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Time Inc. is close to acquiring Jane Pratt‘s xoJane and xoVain sites for an undisclosed sum as it looks to increase its content targeting millennial women, sources tell Adweek.
The New York publisher is interested in buying Pratt’s two sites to build up its focus on digital-only brands, which already include homes-focused website The Snug and beauty-oriented Mimi. Most recently, Time Inc. launched The Drive, an automotive site for guys under 35. A Time Inc. spokesman said the company does not comment about speculative acquisitions.
With xoJane and xoVain, Time Inc. appears to be making a push for millennial women. According to comScore, xoJane had 2.5 million unique visitors in September, up from 1.1 million in September 2014. Sister site xoVain clocked in 958,000 viewers in September. per comScore. xoVain launched in March 2013, but did not meet comScore’s minimum traffic numbers to be tracked year-over-year.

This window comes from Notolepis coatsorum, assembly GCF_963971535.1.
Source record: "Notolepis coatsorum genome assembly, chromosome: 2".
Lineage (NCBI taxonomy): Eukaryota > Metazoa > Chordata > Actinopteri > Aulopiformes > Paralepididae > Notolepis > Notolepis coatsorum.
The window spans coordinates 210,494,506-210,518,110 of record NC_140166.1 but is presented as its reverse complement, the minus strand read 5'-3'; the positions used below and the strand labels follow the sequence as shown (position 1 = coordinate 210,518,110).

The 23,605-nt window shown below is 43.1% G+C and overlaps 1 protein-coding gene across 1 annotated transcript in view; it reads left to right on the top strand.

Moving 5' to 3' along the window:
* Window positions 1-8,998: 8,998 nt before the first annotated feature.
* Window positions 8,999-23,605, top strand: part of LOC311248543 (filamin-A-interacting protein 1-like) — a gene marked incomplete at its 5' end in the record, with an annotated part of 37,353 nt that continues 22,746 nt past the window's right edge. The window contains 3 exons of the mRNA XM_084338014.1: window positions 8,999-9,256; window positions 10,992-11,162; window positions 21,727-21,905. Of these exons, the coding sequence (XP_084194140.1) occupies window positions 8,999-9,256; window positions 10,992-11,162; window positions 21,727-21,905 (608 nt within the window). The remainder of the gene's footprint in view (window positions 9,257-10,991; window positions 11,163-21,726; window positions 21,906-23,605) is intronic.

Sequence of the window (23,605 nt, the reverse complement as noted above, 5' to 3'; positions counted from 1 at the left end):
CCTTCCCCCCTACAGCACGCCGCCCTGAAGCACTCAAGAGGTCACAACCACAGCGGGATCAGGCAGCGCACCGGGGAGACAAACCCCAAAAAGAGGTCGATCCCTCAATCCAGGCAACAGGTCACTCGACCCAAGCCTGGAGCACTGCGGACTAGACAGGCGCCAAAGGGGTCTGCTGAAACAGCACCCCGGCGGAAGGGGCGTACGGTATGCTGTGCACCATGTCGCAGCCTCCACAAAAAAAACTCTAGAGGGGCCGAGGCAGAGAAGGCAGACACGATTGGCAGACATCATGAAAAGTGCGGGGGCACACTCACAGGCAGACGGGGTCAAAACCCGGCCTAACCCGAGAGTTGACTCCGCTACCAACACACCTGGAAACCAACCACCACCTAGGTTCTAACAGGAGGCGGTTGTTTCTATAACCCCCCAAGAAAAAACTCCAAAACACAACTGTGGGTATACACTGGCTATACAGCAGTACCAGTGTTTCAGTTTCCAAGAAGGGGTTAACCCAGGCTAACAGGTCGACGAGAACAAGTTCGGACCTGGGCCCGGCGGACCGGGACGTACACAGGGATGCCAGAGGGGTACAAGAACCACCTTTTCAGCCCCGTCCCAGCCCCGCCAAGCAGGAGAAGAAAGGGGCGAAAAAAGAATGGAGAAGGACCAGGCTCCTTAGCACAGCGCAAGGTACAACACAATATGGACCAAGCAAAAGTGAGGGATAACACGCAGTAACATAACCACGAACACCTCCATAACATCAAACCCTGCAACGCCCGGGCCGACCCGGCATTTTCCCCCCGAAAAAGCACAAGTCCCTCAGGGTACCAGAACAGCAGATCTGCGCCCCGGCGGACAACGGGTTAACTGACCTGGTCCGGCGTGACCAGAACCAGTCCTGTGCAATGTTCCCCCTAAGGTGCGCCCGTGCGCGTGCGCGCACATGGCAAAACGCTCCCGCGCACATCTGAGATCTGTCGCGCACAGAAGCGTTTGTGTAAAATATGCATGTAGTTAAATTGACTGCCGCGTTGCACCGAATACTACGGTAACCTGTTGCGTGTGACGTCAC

Pratt — the sites’ founder and editor-in-chief — has been looking for a buyer for several months, since its previous owner, Say Media, sold off its editorial properties in February to focus on selling publishers advertising-technology software and online publishing platforms.
At that time, Say Media vp brand development and global marketing Michelle Panzer told Adweek: “Owning online publications can certainly be profitable. … For us, it was too difficult to build both businesses. There are a lot of media companies that are learning this quickly. Media companies that are saying they are creating their own CMS are finding it is not as easy to do.”
In May, the New York Post reported that both sites had found an undisclosed buyer, but those talks evidentially fell through.
The possible Time Inc. deal is the latest example of how traditional publishers are snatching up hip digital media companies to make up for slipping magazine sales while also bringing in new groups of readers who primarily get their news online.
Earlier this week, Conde Nast acquired music website and magazine Pitchfork Media for an undisclosed price, joining titles like The New Yorker and Wired.
This story first appeared on Adweek.com.
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